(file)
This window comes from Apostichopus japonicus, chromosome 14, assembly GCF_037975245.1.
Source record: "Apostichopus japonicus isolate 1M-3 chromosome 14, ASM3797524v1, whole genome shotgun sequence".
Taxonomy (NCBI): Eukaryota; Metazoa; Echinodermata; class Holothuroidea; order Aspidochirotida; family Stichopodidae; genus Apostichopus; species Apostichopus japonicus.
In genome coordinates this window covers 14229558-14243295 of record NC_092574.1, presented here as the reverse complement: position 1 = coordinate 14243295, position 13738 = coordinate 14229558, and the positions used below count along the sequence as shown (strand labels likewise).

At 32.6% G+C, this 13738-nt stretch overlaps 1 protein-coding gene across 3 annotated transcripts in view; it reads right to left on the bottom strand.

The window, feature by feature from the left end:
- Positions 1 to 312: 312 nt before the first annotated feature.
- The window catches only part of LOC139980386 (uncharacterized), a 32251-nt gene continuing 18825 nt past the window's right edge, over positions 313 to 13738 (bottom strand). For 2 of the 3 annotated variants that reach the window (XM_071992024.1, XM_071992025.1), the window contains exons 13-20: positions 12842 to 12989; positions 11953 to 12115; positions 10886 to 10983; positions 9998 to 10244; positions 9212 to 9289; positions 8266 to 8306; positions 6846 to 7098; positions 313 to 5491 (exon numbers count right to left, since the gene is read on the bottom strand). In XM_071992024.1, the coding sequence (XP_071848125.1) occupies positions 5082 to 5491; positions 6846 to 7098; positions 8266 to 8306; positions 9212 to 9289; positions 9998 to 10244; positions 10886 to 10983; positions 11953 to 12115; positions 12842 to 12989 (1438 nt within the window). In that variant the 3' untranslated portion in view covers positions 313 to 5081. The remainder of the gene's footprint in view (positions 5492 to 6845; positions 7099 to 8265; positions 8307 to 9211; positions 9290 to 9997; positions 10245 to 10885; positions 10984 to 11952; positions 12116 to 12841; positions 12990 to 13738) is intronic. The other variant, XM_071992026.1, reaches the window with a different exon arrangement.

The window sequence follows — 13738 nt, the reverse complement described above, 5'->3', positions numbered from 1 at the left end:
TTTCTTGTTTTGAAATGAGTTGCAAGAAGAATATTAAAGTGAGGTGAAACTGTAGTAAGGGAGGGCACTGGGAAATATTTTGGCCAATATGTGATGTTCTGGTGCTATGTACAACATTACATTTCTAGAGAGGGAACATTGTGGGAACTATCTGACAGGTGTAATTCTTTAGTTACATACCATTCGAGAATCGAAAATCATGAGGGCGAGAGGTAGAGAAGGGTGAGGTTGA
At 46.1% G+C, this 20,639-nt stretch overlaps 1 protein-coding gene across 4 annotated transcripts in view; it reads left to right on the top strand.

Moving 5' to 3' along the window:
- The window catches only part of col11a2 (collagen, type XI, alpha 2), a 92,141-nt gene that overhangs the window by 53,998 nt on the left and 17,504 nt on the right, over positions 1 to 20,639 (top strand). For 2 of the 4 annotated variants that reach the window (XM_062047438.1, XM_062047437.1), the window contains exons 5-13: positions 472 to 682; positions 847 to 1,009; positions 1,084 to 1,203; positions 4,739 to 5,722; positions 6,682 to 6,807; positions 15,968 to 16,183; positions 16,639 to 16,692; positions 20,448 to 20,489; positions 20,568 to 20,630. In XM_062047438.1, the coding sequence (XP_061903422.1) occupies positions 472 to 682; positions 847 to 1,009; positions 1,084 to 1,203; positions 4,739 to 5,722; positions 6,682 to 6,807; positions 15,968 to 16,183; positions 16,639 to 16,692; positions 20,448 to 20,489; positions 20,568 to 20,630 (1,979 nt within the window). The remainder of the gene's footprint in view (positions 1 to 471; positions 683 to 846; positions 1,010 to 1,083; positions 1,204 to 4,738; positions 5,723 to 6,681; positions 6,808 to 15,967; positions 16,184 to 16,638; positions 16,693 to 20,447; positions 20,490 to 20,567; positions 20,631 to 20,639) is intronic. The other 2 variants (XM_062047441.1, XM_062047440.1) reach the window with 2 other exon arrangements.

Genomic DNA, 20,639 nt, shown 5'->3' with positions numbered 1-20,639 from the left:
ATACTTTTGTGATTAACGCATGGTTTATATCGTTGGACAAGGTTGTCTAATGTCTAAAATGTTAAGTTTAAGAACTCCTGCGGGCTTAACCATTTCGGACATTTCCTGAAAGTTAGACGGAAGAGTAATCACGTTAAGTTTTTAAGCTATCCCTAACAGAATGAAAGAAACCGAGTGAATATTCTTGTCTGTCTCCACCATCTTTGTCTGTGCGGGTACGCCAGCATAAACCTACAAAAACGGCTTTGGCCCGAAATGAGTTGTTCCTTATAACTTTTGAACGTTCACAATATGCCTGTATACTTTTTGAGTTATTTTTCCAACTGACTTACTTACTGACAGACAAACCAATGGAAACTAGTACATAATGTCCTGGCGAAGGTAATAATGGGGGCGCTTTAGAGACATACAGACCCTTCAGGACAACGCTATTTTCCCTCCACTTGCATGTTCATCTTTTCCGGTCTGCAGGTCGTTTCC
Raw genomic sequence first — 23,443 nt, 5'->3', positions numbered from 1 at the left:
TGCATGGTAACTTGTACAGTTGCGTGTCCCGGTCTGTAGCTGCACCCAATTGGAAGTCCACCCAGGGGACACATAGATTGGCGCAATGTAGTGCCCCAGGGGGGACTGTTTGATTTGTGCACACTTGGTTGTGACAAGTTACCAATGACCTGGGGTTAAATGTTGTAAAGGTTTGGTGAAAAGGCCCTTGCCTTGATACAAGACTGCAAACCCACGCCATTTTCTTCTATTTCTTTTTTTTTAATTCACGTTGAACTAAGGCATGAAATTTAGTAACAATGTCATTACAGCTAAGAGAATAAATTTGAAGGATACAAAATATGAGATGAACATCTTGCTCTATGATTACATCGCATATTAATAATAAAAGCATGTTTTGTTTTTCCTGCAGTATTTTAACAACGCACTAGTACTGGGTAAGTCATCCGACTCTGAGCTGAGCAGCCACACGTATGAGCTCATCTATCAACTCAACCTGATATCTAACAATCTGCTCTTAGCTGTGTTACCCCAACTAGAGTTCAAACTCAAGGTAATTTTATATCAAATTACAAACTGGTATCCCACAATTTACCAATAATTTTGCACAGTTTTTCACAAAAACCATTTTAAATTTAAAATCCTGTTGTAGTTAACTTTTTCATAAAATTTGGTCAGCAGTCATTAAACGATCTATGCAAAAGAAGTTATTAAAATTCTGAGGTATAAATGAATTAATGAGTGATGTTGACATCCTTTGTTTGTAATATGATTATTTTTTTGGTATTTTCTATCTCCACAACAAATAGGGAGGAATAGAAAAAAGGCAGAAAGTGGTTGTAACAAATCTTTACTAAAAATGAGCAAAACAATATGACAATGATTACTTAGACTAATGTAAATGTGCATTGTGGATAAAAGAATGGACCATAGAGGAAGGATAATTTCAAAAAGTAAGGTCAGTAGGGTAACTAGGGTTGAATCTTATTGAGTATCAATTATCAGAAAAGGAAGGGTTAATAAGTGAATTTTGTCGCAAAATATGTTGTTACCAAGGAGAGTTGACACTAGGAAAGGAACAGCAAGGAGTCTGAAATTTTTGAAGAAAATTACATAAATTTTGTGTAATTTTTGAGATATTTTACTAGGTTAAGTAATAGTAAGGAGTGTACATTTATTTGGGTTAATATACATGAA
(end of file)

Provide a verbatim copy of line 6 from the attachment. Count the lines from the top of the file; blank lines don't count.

The window, feature by feature from the left end: